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Iran to keep up energy export to Iraq despite banking issues: Businessman

US Rep. Ilhan Omar (D-MN) (L) talks with Speaker of the House Nancy Pelosi (D-CA) during a rally with fellow Democrats before voting on H.R. 1, or the People Act, on the East Steps of the US Capitol on March 08, 2019 in Washington, DC. (AFP photo)
Iran will continue its energy exports to Iraq despite problems accessing its money in the Arab country.

A major Iranian businessman says energy exports to Iraq will continue despite problems for Iran to receive its money back from the Arab country mainly because of the American sanctions.

Hamid Hosseini, a major Iranian exporter involved in trade with Iraq, told the semi-official ILNA news agency on Saturday that Iran may decide to use the money accrued in Iraq for its energy exports to buy products and goods from the Arab country.

“The money for our electricity and gas exports is deposited in an account in the Trade Bank of Iraq,” said Hosseini, adding, “We managed to withdraw part of the money last year and the rest is still in that account.”

The businessman said, however, that banking problems would not cause a halt to exports of electricity and natural gas to Iraq, at least for the time being.

He put the current amount of electricity exports to Iraq at 1,500 megawatts per day. One megawatt can power about 1,000 homes.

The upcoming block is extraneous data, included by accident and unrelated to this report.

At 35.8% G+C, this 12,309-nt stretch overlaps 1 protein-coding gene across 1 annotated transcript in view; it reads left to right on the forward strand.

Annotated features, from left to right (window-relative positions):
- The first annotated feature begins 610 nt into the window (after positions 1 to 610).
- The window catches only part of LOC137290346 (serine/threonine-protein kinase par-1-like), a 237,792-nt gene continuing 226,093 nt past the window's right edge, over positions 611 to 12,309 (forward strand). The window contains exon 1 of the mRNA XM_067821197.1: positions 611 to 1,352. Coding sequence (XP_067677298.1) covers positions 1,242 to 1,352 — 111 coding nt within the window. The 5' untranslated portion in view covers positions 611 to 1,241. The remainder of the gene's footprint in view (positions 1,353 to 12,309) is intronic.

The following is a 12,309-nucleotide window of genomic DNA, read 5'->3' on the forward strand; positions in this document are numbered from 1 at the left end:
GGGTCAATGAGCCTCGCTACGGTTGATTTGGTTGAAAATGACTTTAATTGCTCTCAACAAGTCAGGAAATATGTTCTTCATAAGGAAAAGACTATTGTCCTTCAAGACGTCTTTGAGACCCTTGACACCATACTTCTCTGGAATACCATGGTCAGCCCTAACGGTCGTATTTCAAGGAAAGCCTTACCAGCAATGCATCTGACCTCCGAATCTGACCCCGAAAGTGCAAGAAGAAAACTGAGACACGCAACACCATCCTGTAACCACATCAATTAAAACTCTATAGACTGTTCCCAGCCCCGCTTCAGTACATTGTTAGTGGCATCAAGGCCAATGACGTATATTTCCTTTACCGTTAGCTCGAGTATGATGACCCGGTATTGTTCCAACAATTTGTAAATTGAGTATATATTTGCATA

Hosseini said Iran also sends around 30 million cubic meters (mcm) of natural gas to Iraq each day to help the Arab country run its power plants.

Iran’s own consumption of natural gas normally exceeds 500 mcm in cold months of the year causing authorities to temporarily halt exports to Iraq.

Washington announced on Thursday that it would extend by another four months the sanction waivers given to Iraq for imports of energy from Iran.

That comes as US authorities have piled huge pressure on Baghdad to stop using Iranian energy supplies.

Hosseini reiterated that Iraq would have huge problems if it halts imports of the much-needed energy from Iran.

“Despite claims by the US that it would refuse to renew the permit (for Iraq) to import gas and electricity from Iran, it was forced to go for an extension because of Iraq’s needs to electricity over the summer,” he said.  

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